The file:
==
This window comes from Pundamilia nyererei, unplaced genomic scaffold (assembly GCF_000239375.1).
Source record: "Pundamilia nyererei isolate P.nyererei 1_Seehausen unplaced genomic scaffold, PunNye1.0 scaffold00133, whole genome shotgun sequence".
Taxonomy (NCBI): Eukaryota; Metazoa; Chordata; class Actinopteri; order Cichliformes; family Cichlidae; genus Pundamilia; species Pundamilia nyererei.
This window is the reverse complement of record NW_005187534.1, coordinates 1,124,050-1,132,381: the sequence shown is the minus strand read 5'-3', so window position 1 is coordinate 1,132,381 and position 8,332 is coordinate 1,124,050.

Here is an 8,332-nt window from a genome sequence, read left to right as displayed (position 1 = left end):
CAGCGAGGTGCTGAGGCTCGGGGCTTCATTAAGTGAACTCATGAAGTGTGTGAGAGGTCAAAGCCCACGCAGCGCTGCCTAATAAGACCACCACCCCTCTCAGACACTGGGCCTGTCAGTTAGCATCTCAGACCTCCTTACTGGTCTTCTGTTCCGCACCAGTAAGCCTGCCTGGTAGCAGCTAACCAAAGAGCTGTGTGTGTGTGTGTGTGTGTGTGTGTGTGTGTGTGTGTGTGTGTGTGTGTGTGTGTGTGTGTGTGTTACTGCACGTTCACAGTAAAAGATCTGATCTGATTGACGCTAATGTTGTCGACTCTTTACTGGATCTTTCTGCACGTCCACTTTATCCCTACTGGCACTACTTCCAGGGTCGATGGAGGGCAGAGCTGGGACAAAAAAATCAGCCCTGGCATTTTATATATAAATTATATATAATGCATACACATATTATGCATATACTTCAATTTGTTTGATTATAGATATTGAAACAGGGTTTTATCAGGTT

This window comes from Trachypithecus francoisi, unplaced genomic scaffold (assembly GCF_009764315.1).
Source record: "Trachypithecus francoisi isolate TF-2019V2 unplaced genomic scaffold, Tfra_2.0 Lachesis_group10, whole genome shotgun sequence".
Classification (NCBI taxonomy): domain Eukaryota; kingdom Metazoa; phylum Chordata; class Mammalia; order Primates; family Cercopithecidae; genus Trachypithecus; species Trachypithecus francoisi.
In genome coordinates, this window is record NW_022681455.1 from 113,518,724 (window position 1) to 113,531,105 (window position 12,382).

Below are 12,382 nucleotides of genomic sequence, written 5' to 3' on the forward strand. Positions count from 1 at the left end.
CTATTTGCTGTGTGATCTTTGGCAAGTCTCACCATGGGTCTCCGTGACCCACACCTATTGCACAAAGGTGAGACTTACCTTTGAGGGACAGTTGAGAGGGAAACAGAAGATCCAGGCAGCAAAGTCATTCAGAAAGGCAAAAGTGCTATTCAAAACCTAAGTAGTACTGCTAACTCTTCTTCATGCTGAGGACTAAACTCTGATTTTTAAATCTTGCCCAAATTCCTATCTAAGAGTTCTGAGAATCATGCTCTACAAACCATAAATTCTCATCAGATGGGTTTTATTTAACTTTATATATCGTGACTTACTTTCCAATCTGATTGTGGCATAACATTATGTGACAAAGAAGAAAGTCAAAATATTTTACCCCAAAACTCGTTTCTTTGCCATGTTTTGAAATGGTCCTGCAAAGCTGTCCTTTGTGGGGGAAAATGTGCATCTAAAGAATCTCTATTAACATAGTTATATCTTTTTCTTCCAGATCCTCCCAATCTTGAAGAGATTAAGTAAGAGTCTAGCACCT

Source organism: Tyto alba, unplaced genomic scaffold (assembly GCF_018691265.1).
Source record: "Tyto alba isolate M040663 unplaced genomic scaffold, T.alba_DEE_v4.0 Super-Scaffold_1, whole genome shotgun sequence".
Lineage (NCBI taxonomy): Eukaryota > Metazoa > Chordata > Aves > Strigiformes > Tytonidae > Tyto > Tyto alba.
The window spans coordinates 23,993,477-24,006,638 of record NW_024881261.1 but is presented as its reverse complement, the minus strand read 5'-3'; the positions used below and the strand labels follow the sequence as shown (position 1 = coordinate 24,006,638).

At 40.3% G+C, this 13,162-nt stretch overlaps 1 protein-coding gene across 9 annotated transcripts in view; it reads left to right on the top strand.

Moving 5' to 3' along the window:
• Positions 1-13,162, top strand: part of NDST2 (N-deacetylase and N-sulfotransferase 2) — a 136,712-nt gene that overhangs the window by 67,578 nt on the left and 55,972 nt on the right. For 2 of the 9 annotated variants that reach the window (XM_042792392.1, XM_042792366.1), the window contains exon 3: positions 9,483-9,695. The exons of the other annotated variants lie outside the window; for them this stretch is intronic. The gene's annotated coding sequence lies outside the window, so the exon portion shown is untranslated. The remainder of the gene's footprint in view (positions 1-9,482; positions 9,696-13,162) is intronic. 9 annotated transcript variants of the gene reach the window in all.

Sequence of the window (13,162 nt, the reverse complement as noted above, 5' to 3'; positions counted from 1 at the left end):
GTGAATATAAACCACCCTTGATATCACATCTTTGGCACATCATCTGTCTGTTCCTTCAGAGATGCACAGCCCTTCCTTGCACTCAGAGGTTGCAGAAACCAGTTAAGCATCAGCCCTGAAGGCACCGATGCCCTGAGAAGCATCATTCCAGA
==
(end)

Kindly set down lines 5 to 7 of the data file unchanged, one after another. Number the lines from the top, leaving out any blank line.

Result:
Here is an 8,332-nt window from a genome sequence, read left to right as displayed (position 1 = left end):
CAGCGAGGTGCTGAGGCTCGGGGCTTCATTAAGTGAACTCATGAAGTGTGTGAGAGGTCAAAGCCCACGCAGCGCTGCCTAATAAGACCACCACCCCTCTCAGACACTGGGCCTGTCAGTTAGCATCTCAGACCTCCTTACTGGTCTTCTGTTCCGCACCAGTAAGCCTGCCTGGTAGCAGCTAACCAAAGAGCTGTGTGTGTGTGTGTGTGTGTGTGTGTGTGTGTGTGTGTGTGTGTGTGTGTGTGTGTGTGTGTGTGTTACTGCACGTTCACAGTAAAAGATCTGATCTGATTGACGCTAATGTTGTCGACTCTTTACTGGATCTTTCTGCACGTCCACTTTATCCCTACTGGCACTACTTCCAGGGTCGATGGAGGGCAGAGCTGGGACAAAAAAATCAGCCCTGGCATTTTATATATAAATTATATATAATGCATACACATATTATGCATATACTTCAATTTGTTTGATTATAGATATTGAAACAGGGTTTTATCAGGTT

This window comes from Trachypithecus francoisi, unplaced genomic scaffold (assembly GCF_009764315.1).